6.4 Deep South: War and Reconstruction (1861-1877)



 

1860

(33 states)

1880

(37 states)

South Carolina

703,708

18th

995,577

21st

Georgia

1,057,286

11th

1,542,180

13th

Florida

140,424

31st

269,493

34th

Alabama

964,201

13th

1,262,505

17th

Mississippi

791,305

14th

1,131,597

18th

Louisiana

708,002

17th

939,946

22nd

Percent of U.S. population

13.9%

 

12.2%

 


Key events that shaped law and society:

  • The Civil War and emancipation, together with continuing industrialization and westward migration, fundamentally re-shaped American society between 1861 and 1877.  This was particularly true in the South.
  • Unlike the coastal upper South and mountain South states, all of the Deep South states left the Union early and unhesitatingly after Abraham Lincoln’s election to the presidency in 1860.  The Deep South did not become a theater of war until near the war’s end, but like the rest of the South it experienced severe economic hardship throughout the war and lost a large portion of its men of military age.  By 1865, much of the Deep South was in physical and economic ruin.  
  • The former Confederate states went through several phases following the war.  With encouragement from Washington, local Unionists formed new governments immediately after the war’s close in 1865.  They abolished slavery but also enacted codes designed to keep Southern blacks in a state as close to slavery as possible.  The North reacted strongly against this, and in 1867 Congress divided the former Confederate states into military districts and refused to readmit them until they had enacted new constitutions giving the vote and a meaningful political voice to blacks.  Blacks, who composed a large portion of the region’s population, played a significant role in Reconstruction governments.  Those governments enacted laws giving basic civil and political rights to blacks but they, like other southern (and many northern) states, balked at expanding social rights:  segregation would remain the norm.  Reconstruction governments also tried to bring the South more into the mainstream of the industrial and transportation revolution and they belatedly enacted Jacksonian reforms such as homestead laws and married women’s property rights.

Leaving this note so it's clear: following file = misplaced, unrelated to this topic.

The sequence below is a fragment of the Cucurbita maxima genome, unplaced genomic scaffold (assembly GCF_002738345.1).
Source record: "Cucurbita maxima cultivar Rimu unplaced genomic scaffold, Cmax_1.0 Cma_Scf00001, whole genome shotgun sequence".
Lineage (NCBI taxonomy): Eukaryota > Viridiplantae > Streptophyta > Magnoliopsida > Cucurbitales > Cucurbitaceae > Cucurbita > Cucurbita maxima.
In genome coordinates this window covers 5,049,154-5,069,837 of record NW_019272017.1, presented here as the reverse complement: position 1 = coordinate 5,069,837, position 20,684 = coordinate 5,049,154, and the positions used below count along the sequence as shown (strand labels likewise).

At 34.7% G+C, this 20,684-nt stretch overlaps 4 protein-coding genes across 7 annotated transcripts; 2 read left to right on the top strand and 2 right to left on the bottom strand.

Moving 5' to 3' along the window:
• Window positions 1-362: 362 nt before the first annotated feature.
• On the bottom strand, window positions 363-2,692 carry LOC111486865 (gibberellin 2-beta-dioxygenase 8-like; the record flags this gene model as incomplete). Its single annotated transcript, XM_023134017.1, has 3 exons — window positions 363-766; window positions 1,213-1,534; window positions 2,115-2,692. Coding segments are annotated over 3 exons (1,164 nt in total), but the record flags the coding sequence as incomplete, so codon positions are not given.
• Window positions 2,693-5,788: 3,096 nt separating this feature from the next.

• Reconstruction ended in the Deep South in 1877, and conservatives quickly reasserted control of state governments.   But they did not wipe out all reform.  No Deep South state immediately replaced its Reconstruction constitution with a new constitution.  Most Reconstruction laws were kept in place, partly in order to avoid further intervention by Congress, and the courts generally enforced the laws.  The Reconstruction era was marred by violence and oppression of blacks, but most of it took place outside the law.  Law could not immediately overcome racial attitudes forged by 250 years of slavery, but a surprising number of Reconstruction-era reforms survived into the 20th century and provided tools that proved useful a century years later, when the second great American civil rights revolution began.  


"There was a wager of law, as well as of battle, and ... the question was decided against us." - Edmund Goode, in Mississippi's 1865 constitutional convention 


“I do desire we shall use the opportunities we now have to our best advantage, as we may not ever have a more propitious time.  We know when the old aristocracy and ruling power of this State get into power, as they undoubtedly will … they will never pass such a law as this.”  - Francis Cardozo, in South Carolina’s 1868 constitutional convention